The inland barrens buckmoth is an oak feeding buckmoth. The eggs are laid on scrub oak or dwarf-chestnut oak and the larvae feed on these plants, although older larvae may wander to other trees.
Only three occurrences have recently been documented and one of these has not been verified as extant since 1985. However, the recent discovery in the Shawangunks and the rediscovery on the Kittatinny Ridge in nearby New Jersey indicates there is the potential for a few more occurrences of this subspecies in this region of New York. The state rank does not include the Long Island populations which are considered taxonomically distinct.
There has been a substantial to large decline (approximately 50%-90%), based on a loss of the original habitat.
The threats include habitat loss and fragmentation. Other possible threats include exotic parasitoids, habitat management issues, and Gypsy Moth (Lymantria dispar) caterpillar spraying. Larvae of this subspecies are documented to be highly sensitive to Bt (Bacillus thuringiensis - a bacterial biological control used on Gypsy Moth caterpillars) (Peacock et al., 1998). The larvae appear to be able to survive even severe defoliation, however. Based on observations by Dale Schweitzer in New Jersey, late instars are very tolerant of starvation, can usually find an alternate foodplant while the oaks refoliate, and manage to survive but subsequently pupate later than normal. In such situations they will eat black huckleberry and dangleberry which even gypsy moth larvae accept sparingly.
At the Albany Pine Bush, increased prescribed burning should benefit this buckmoth.
Information on the exact habitat requirements of southeastern New York populations is needed.
The Albany Pine Bush and Glens Falls populations are on remnants of once extensive sand plain pine barrens which is typical for the species at this latitude. Such populations occur in scrub oak areas with almost no tree cover or a sparse pitch pine canopy. Recent photographs of larva from the Shawangunk Ridge in southeastern New York indicates that some scrub oak habitats in this region support populations as they do in adjacent northern New Jersey. The northern New Jersey population is found in scrub oak areas, but in general, the habitats for these ridgetop occurrences are not well understood and it possible they could occur in other dry scrubby situations.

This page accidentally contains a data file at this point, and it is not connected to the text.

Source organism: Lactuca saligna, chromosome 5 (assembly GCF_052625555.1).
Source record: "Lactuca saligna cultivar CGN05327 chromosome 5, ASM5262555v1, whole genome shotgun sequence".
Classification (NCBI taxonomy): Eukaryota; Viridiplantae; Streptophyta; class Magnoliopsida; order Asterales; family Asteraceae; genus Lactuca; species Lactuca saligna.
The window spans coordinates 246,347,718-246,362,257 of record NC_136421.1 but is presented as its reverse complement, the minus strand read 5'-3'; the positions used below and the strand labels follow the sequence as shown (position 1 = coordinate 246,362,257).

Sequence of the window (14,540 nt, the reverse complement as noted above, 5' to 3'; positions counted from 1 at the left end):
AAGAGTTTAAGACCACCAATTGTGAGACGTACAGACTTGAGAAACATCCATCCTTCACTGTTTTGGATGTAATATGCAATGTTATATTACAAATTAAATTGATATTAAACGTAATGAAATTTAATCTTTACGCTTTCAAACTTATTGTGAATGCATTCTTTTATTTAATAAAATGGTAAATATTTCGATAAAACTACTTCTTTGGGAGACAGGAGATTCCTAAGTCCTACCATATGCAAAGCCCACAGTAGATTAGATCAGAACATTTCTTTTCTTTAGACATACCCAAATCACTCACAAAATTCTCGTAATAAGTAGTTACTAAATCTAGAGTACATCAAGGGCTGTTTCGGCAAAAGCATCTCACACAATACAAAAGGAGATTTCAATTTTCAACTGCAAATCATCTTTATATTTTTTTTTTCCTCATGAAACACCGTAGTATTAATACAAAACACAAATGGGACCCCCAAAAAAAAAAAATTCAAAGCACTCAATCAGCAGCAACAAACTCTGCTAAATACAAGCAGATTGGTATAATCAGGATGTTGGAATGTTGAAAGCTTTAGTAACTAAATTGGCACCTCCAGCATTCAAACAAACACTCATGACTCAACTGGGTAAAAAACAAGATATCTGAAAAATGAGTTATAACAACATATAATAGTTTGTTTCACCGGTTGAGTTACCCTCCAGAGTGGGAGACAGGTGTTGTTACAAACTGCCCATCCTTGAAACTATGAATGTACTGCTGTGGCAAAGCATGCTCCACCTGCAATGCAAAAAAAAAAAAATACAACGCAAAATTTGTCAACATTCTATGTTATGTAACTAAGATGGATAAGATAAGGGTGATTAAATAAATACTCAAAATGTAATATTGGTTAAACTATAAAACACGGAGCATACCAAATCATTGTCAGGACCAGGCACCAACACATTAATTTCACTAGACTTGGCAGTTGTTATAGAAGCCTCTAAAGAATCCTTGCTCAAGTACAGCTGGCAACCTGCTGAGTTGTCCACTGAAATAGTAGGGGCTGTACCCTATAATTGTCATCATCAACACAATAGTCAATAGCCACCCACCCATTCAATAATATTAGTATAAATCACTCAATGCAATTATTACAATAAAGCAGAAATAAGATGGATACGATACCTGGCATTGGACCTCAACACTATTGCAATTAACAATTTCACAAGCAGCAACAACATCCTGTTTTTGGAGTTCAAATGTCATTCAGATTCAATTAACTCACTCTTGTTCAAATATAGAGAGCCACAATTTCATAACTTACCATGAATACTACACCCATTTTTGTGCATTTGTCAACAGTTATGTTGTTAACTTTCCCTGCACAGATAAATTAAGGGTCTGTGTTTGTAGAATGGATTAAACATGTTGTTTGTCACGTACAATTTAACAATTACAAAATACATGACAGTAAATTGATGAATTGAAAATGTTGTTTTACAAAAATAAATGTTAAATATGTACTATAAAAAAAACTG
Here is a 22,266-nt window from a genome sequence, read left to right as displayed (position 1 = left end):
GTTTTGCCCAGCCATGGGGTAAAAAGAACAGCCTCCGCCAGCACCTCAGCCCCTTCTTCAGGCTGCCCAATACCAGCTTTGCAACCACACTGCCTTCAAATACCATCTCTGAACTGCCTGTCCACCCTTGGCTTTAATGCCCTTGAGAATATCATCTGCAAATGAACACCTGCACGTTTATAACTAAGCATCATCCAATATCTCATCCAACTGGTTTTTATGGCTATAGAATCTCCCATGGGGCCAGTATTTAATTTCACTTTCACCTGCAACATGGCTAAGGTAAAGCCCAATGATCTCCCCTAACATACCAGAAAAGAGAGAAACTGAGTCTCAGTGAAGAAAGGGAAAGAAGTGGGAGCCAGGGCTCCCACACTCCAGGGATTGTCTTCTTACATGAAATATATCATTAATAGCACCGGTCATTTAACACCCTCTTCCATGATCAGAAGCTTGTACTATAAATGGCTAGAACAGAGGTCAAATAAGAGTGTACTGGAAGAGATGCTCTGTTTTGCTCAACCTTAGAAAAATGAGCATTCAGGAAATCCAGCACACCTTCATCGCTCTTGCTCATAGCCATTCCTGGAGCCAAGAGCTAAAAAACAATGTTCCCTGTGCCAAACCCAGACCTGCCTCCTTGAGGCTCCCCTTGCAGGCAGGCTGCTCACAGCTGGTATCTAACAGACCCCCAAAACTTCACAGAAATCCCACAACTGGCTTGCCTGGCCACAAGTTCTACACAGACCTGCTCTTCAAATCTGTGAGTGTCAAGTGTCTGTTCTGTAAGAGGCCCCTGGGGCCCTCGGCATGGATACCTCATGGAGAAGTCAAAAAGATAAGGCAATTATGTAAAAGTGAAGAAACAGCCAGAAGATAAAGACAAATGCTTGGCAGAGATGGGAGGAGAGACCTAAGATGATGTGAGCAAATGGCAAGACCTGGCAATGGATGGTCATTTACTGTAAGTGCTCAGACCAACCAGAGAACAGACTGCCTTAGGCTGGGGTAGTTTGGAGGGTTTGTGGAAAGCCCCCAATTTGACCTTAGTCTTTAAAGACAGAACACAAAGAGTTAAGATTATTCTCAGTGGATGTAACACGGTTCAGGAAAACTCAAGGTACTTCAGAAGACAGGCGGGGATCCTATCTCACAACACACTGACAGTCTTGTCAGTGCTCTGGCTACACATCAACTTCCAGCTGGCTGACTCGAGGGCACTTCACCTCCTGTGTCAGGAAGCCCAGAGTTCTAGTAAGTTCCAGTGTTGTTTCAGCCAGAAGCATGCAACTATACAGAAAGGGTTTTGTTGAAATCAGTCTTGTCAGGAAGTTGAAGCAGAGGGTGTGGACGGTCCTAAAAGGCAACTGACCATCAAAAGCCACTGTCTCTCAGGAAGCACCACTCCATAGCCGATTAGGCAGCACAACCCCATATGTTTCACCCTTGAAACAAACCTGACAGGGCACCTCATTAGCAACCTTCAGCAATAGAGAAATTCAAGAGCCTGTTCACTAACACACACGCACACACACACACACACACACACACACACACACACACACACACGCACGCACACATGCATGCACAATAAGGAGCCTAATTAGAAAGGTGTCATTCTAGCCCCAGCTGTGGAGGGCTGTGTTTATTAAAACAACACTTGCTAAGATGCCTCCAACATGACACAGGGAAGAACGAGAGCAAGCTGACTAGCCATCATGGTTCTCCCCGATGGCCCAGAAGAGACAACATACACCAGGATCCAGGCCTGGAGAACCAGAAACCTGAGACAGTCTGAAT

There are only three isolated occurrences documented in New York ranging from Glens Falls, the Albany Pine Bush, and the Shawangunk Ridge. Originally, the species was likely more widespread in the mid-Hudson Valley, where it still occurs in the Albany Pine Bush. It was last documented in the Glens Falls barrens in the mid-1980s. It is difficult to assess the extent of the Orange County occurrence, but this population cluster also has nearby occurrences in New Jersey.
This subspecies ranges from inland Massachusetts, and probably farther northeast into Maine, to Missouri, south to coastal Louisiana, North Carolina and northern Georgia. It is unclear whether the Florida populations should be included since at least some larvae in that state appear to differ from larvae in New York. Populations that are excluded from this subspecies are in central Texas (H. maia peigleri), and in coastal southeastern New England and Long Island, New York (NatureServe subspecies 5).
This is the widespread oak feeding buckmoth of the eastern United States that is found mostly from southern New Jersey to Missouri and southward, but has isolated colonies inland north well into New York and at least formerly Maine.